Tuesday, May 27, 2014

Tweaking my space (And other pipe dreams)

I’m always fiddling with my work space…all 32 square feet.  There’s more potential space in my basement but that’s currently occupied by a Model Railroad that I am loathe to tear out simply because I’ve put a ton of work into it (with a ton more to go) and at some point I’d like to return to that vice (well it’s a good one really).  Well in the meantime I’m always try to find new ways to create more storage.  I recently had a microwave on the floor in the corner and decided to move it out into the garage. I had originally thought that I would use it for making prototypes using my microwave kiln.  Well it went untouched for about 6 months and I figured I could make better use of the space and put a couple of shelves in there.   For those of you who are morbidly curious here is a visual tour of my space.

Here’s the entry to my lair.  I got some shelves for storing molds off to the right.


The kiln area.  The entire area is sheathed in 1/2 in inch durock with a double layer behind the kiln where it’s closest to the wall. The duct work for the kiln is for venting the space: one draws in cool air and circulates down around the bottom of the space to help cool the control box and the vent up top pulls the warm air out and vents it outside. the configuration works pretty well.  On the balance this is not the ideal situation; I wish I had more space on the back side of the Kiln but the double layer of durock does keep things nice and cool right on the other side of the wall.





The space underneath my workbench.



The topside of my workbench



The shelves above my work bench.  The duck work in the picture is for a kitchen floor vent.



Now do I have a dream glass shop?  Sure! Our garage is due for replacement and I’ve imagined taking it’s current 20 foot length and adding another 10 – 12 feet for a glass shop.  I addition, since we’ve never used the garage as an actual garage, I’ve proposed to my better half that once we rebuild the garage I could put a faux wall in about 10 feet from the actual garage door.  We’d use the from space for storage (lawn mower, gardening stuff, bikes, etc.) and use the remaining space as a hobby room for me and my wife: she could do her painting on one side and I could do my glass on the other.  We’ll see how things shake out.

One thing I needed to change was the chair I was using.  It’s a Swedish Balans chair and while it’s really comfortable I can think of at least half a dozen occasions where I’ve nearly killed myself (or something I was carrying) while trying to step over the chair or push it out of the way. I decided I needed something with wheels.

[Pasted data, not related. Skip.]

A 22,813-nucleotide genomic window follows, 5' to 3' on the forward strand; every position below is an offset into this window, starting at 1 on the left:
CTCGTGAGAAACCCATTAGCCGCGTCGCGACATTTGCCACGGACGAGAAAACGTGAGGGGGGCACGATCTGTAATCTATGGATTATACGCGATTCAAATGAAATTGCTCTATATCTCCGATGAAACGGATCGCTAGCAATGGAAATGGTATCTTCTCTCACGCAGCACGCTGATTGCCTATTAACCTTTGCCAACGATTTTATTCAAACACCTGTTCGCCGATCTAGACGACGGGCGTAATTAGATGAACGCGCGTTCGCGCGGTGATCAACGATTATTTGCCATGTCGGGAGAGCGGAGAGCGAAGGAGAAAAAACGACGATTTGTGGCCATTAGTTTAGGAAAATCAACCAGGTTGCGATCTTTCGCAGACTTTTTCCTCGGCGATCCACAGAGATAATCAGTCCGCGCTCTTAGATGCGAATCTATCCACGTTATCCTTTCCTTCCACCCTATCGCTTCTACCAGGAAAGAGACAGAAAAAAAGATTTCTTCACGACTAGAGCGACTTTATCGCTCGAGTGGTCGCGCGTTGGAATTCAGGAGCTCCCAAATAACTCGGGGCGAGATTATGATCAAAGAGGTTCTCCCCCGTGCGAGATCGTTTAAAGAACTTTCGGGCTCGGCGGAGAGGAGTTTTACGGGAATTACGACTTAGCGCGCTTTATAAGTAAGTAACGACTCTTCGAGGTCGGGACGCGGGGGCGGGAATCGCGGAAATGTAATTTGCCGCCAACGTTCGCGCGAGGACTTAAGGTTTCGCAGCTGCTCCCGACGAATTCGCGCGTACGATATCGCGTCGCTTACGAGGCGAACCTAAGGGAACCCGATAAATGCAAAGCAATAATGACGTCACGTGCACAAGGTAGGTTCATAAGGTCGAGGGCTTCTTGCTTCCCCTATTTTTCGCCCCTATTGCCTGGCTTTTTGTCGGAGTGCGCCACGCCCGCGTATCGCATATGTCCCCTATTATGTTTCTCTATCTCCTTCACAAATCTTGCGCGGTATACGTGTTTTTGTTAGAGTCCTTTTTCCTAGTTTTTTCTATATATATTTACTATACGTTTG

Here’s what I found at Goodwill.


OK.  I’ll admit it is a bit overkill for the space but I fell in love when I set my delicate posterior down in it. It’s truly an old leather captain’s char (captain as in Kirk…not Crunch) .


Friday, May 23, 2014

Messing around with Iridescent glass

I decided to make some decorative plates using iridescent glass.  I  built them directly in the casting ring on a broken piece of kiln shelf.  The shelf is just big enough to hold an 8 inch ring so it was easy for me to transport the entire rig to the kiln when I was done assembling the piece.  I don’t have a clamshell kiln so it’s a real pain (literally) to build something like this directly in the kiln.


I started off with a foundation of 3 mm transparent bull's-eye glass and then topped it off with a mixture of clear and transparent orange frit.  For this first piece I actually cut an 8 inch circle of glass and placed it on the bottom of the ring.  For subsequent pieces I used scrap glass for the bottom layer and used clear frit to make up the difference.  The first layer comes to about 9oz of glass. I then used about 3oz of colored frit and the remaining 6oz was the transparent red and iridescent glass. I carefully weighted all the components so I ended up with a little over 18 ounces of glass which will create a blank about 6mm thick.  So so first layer is the transparent glass, next the colored frit and finally the transparent red glass followed by the iridescent.


Here’s the shelf in place in the kiln.


All done!


I made another one using transparent blue and here’s one I did today using green.



Here’s the blue and red one with the edges ground and ready for a fire polish.